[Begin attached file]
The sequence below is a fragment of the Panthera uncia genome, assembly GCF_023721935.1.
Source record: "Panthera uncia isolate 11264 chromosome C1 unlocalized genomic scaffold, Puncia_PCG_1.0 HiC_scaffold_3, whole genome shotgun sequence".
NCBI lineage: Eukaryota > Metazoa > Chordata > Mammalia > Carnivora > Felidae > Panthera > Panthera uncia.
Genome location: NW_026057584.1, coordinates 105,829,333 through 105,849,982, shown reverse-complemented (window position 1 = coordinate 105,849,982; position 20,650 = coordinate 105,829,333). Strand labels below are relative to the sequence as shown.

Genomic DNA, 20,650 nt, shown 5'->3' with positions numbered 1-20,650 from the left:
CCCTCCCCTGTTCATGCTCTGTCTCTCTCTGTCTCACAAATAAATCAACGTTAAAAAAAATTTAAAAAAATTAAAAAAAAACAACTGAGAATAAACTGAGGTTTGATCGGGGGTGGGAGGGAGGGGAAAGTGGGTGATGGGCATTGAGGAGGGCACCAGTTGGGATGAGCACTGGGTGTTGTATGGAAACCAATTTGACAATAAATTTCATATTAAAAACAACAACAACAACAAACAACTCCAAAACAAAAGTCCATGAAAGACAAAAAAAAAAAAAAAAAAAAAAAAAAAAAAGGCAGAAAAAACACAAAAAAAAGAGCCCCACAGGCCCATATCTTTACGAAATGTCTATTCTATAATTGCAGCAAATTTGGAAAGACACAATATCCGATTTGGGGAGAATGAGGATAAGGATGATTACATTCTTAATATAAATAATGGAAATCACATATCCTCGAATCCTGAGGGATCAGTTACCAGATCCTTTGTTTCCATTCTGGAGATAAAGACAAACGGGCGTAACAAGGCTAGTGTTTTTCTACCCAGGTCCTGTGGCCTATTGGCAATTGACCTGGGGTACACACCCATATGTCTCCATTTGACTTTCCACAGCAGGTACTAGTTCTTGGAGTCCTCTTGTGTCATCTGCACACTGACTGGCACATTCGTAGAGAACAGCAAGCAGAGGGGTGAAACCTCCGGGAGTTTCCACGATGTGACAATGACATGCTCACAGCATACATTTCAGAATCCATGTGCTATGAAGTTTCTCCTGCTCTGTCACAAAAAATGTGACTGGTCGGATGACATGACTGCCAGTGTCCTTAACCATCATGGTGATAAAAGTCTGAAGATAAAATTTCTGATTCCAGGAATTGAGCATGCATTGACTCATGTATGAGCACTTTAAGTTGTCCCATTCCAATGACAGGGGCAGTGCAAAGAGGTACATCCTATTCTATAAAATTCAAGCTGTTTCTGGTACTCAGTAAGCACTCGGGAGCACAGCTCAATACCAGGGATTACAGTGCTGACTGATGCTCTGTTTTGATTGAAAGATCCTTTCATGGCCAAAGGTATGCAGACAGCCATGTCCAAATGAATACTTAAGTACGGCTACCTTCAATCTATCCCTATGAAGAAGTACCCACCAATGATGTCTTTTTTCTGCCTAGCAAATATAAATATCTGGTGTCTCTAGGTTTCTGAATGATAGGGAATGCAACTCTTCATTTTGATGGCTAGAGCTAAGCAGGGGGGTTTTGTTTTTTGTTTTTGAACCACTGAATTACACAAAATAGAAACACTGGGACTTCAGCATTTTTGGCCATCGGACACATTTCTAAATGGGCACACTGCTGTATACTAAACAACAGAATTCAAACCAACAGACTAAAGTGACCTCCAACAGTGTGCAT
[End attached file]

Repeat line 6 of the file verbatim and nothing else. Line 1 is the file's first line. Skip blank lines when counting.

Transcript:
CCCTCCCCTGTTCATGCTCTGTCTCTCTCTGTCTCACAAATAAATCAACGTTAAAAAAAATTTAAAAAAATTAAAAAAAAACAACTGAGAATAAACTGAGGTTTGATCGGGGGTGGGAGGGAGGGGAAAGTGGGTGATGGGCATTGAGGAGGGCACCAGTTGGGATGAGCACTGGGTGTTGTATGGAAACCAATTTGACAATAAATTTCATATTAAAAACAACAACAACAACAAACAACTCCAAAACAAAAGTCCATGAAAGACAAAAAAAAAAAAAAAAAAAAAAAAAAAAAAGGCAGAAAAAACACAAAAAAAAGAGCCCCACAGGCCCATATCTTTACGAAATGTCTATTCTATAATTGCAGCAAATTTGGAAAGACACAATATCCGATTTGGGGAGAATGAGGATAAGGATGATTACATTCTTAATATAAATAATGGAAATCACATATCCTCGAATCCTGAGGGATCAGTTACCAGATCCTTTGTTTCCATTCTGGAGATAAAGACAAACGGGCGTAACAAGGCTAGTGTTTTTCTACCCAGGTCCTGTGGCCTATTGGCAATTGACCTGGGGTACACACCCATATGTCTCCATTTGACTTTCCACAGCAGGTACTAGTTCTTGGAGTCCTCTTGTGTCATCTGCACACTGACTGGCACATTCGTAGAGAACAGCAAGCAGAGGGGTGAAACCTCCGGGAGTTTCCACGATGTGACAATGACATGCTCACAGCATACATTTCAGAATCCATGTGCTATGAAGTTTCTCCTGCTCTGTCACAAAAAATGTGACTGGTCGGATGACATGACTGCCAGTGTCCTTAACCATCATGGTGATAAAAGTCTGAAGATAAAATTTCTGATTCCAGGAATTGAGCATGCATTGACTCATGTATGAGCACTTTAAGTTGTCCCATTCCAATGACAGGGGCAGTGCAAAGAGGTACATCCTATTCTATAAAATTCAAGCTGTTTCTGGTACTCAGTAAGCACTCGGGAGCACAGCTCAATACCAGGGATTACAGTGCTGACTGATGCTCTGTTTTGATTGAAAGATCCTTTCATGGCCAAAGGTATGCAGACAGCCATGTCCAAATGAATACTTAAGTACGGCTACCTTCAATCTATCCCTATGAAGAAGTACCCACCAATGATGTCTTTTTTCTGCCTAGCAAATATAAATATCTGGTGTCTCTAGGTTTCTGAATGATAGGGAATGCAACTCTTCATTTTGATGGCTAGAGCTAAGCAGGGGGGTTTTGTTTTTTGTTTTTGAACCACTGAATTACACAAAATAGAAACACTGGGACTTCAGCATTTTTGGCCATCGGACACATTTCTAAATGGGCACACTGCTGTATACTAAACAACAGAATTCAAACCAACAGACTAAAGTGACCTCCAACAGTGTGCAT